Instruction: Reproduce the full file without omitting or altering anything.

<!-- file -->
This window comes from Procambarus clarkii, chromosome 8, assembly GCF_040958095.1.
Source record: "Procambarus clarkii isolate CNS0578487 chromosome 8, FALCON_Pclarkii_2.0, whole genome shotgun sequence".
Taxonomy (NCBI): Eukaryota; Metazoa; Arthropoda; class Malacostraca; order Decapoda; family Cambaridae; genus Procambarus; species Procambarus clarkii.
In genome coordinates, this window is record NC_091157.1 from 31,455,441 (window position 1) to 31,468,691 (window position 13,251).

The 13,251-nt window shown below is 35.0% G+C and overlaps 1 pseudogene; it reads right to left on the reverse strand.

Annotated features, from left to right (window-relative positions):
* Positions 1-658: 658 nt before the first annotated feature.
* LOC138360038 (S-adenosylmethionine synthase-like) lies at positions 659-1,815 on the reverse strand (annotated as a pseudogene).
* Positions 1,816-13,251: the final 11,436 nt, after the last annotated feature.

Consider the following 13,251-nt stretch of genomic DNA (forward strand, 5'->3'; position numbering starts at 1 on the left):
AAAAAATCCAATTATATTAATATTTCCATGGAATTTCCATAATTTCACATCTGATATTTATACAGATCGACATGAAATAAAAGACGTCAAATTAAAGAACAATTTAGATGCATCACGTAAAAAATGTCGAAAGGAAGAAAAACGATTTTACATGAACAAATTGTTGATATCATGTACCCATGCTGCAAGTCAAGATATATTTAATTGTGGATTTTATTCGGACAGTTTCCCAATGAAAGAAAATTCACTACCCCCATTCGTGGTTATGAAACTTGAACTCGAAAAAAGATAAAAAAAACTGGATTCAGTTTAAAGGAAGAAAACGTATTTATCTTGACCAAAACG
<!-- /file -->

This window comes from Procambarus clarkii, chromosome 8, assembly GCF_040958095.1.
Source record: "Procambarus clarkii isolate CNS0578487 chromosome 8, FALCON_Pclarkii_2.0, whole genome shotgun sequence".
Taxonomy (NCBI): Eukaryota; Metazoa; Arthropoda; class Malacostraca; order Decapoda; family Cambaridae; genus Procambarus; species Procambarus clarkii.
In genome coordinates, this window is record NC_091157.1 from 31,455,441 (window position 1) to 31,468,691 (window position 13,251).

The 13,251-nt window shown below is 35.0% G+C and overlaps 1 pseudogene; it reads right to left on the reverse strand.

Annotated features, from left to right (window-relative positions):
* Positions 1-658: 658 nt before the first annotated feature.
* LOC138360038 (S-adenosylmethionine synthase-like) lies at positions 659-1,815 on the reverse strand (annotated as a pseudogene).
* Positions 1,816-13,251: the final 11,436 nt, after the last annotated feature.

Consider the following 13,251-nt stretch of genomic DNA (forward strand, 5'->3'; position numbering starts at 1 on the left):
AAAAAATCCAATTATATTAATATTTCCATGGAATTTCCATAATTTCACATCTGATATTTATACAGATCGACATGAAATAAAAGACGTCAAATTAAAGAACAATTTAGATGCATCACGTAAAAAATGTCGAAAGGAAGAAAAACGATTTTACATGAACAAATTGTTGATATCATGTACCCATGCTGCAAGTCAAGATATATTTAATTGTGGATTTTATTCGGACAGTTTCCCAATGAAAGAAAATTCACTACCCCCATTCGTGGTTATGAAACTTGAACTCGAAAAAAGATAAAAAAAACTGGATTCAGTTTAAAGGAAGAAAACGTATTTATCTTGACCAAAACG